Because this blog deals with all matters pertaining to writing, I’m sharing the following piece with any graduate students out there who could use a little encouragement in the thesis-writing process.
~ Mark Tucker
No one said writing a thesis is easy, and it’s not. After all, you’ve never done this before. So it’s natural to have questions or even doubts about the process. Consider the following points of advice …
Write and rewrite.
Don’t obsess over all the rules on “thesis writing.” Good writing is good writing and, most of all, it depends on good ideas. Granted, even good ideas must be packaged and polished – this is the writing process. Craft your prose into coherent, readable sentences. Be picky when it comes to wording and phrasing. I like to use strong verbs and active voice when possible. I try to avoid vague words like it, this and there to start sentences. If I must use technical terms, I explain them and provide a citation. Remember that developing a final draft is going to take time – several drafts may be necessary. This is normal, so don’t get discouraged.
Wash your car!
Good writing elevates me. Whether from the New York Times, Sports Illustrated or even a creative e-mail, good writing momentarily whisks me away from my routine daily chores – like charging from dead stop in a powerful muscle car…. Sadly, we must acknowledge that your master’s thesis is neither Mustang nor Maserati. Maybe it’s more like your grandfather’s 1965 Cadillac – big, slow and hard to maneuver. So what? It’s your Cadillac! Air up the tires! Shine up the chrome! Fuss over the tailfins! (Lose the fuzzy dice, though.) Take pride in your wheels – they’re yours and no one else’s! Your thesis can (and must!) sparkle with creative ideas, read well and make a compelling, compassionate case for your study. It can stir imagination – don’t let stuffy “thesis writing experts” tell you it can’t.
Even the most capable professionals can become overwhelmed during the writing of a thesis. You may well be developing a literature review, applying theory, and wrestling with methodological details while you are writing. Multi-tasking is one thing, but all this is really more than anyone can accomplish at once. I find it useful to break larger tasks into manageable “chunks.” Then, identify the steps needed to accomplish each chunk. Work with your advisor to develop realistic timelines. The process may at times be manic, but it can be managed if you take control. Lean on your graduate committee to help you. They want you to succeed, but it’s up to you to make the first move.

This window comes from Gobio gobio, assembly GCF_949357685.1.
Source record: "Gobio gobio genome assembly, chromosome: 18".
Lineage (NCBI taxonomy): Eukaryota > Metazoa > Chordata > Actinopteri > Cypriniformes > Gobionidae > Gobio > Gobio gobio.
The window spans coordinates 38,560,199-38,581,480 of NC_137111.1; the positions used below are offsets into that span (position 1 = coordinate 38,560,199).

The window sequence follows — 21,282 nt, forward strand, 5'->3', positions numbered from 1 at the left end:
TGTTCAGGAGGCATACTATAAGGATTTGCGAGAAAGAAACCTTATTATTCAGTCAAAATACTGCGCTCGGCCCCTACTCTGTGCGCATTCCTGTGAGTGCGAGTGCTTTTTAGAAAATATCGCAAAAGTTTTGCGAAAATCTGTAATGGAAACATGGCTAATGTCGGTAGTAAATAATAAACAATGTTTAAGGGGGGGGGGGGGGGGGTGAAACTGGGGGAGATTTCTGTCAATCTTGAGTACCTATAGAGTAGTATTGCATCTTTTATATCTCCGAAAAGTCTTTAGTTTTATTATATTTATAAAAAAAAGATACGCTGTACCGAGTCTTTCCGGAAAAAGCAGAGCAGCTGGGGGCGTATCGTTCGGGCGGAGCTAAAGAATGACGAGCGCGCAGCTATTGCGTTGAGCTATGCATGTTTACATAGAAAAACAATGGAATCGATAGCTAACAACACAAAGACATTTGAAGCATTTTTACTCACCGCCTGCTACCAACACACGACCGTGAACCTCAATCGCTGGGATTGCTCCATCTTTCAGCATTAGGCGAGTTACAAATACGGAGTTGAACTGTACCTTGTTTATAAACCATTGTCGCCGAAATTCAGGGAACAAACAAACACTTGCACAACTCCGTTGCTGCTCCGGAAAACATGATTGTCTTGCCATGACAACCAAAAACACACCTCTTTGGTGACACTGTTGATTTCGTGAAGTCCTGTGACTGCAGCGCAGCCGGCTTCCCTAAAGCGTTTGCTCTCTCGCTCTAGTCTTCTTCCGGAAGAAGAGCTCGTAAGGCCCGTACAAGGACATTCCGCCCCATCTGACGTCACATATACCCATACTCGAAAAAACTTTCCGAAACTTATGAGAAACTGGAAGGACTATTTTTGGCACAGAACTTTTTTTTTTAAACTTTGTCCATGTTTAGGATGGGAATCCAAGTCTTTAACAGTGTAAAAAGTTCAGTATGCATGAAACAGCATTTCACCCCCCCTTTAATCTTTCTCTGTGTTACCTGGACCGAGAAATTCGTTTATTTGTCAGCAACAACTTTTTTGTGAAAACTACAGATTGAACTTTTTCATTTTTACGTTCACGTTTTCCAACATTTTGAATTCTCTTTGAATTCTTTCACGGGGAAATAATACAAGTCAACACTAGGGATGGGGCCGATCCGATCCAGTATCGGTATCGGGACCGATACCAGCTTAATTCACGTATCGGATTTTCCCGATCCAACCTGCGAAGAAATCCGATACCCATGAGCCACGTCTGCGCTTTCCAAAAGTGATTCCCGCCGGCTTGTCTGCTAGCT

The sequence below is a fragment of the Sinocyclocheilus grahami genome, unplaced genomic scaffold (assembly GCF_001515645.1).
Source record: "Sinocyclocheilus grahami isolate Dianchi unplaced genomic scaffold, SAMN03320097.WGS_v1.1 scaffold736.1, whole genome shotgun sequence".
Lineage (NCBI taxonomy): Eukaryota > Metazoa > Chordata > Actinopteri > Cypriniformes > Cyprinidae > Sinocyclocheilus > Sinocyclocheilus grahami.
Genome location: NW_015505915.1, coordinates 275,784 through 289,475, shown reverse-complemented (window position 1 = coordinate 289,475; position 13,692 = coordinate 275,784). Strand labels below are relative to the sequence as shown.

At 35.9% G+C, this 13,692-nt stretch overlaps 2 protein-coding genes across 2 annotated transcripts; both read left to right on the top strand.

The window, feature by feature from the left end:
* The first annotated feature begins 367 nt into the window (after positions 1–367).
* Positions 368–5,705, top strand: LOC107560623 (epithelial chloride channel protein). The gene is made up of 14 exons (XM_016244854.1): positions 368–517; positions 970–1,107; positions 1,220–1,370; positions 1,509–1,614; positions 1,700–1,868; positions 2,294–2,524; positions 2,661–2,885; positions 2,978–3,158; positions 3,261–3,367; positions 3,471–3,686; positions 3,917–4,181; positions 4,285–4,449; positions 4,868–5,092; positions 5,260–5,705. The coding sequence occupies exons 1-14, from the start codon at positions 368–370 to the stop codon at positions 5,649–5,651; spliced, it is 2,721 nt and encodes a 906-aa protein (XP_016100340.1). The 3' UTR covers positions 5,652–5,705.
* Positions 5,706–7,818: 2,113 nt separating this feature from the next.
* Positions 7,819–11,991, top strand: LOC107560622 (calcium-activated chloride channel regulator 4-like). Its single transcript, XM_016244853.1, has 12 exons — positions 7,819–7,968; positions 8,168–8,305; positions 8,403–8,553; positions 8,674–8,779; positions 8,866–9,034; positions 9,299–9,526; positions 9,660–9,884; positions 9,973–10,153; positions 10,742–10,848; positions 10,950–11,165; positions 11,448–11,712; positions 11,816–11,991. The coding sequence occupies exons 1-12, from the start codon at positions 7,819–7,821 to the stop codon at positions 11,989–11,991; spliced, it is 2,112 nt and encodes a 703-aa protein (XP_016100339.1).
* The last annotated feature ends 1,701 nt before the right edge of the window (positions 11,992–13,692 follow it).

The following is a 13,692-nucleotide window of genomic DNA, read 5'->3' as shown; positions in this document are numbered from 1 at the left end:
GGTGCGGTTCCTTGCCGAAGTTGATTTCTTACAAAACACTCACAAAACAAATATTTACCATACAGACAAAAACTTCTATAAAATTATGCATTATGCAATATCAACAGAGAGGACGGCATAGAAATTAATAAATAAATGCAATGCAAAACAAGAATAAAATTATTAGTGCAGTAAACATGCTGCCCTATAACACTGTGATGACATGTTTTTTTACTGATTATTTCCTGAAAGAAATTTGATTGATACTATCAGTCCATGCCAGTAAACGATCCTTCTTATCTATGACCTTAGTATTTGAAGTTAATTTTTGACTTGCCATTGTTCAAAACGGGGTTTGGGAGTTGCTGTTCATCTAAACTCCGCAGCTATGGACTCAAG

Demand an explanation.
Master’s theses in agricultural communication typically deal with human perceptions, behaviors and interactions – abstract and complex phenomena indeed! Social science methods are similarly complex, and require important decisions about the literature, theory and methods you will use in your research. As questions arise, ask them at once! We all may worry at times about showing our ignorance. In such cases, we should remember the advice that E.B. White offered to aspiring writers: “If you don’t know how to pronounce a word, say it loudly! Why compound ignorance with inaudibility?” Speak up, social scientists! Demand discussion on important decisions, and don’t leave till you get an answer that you understand.
Now, please, resume writing!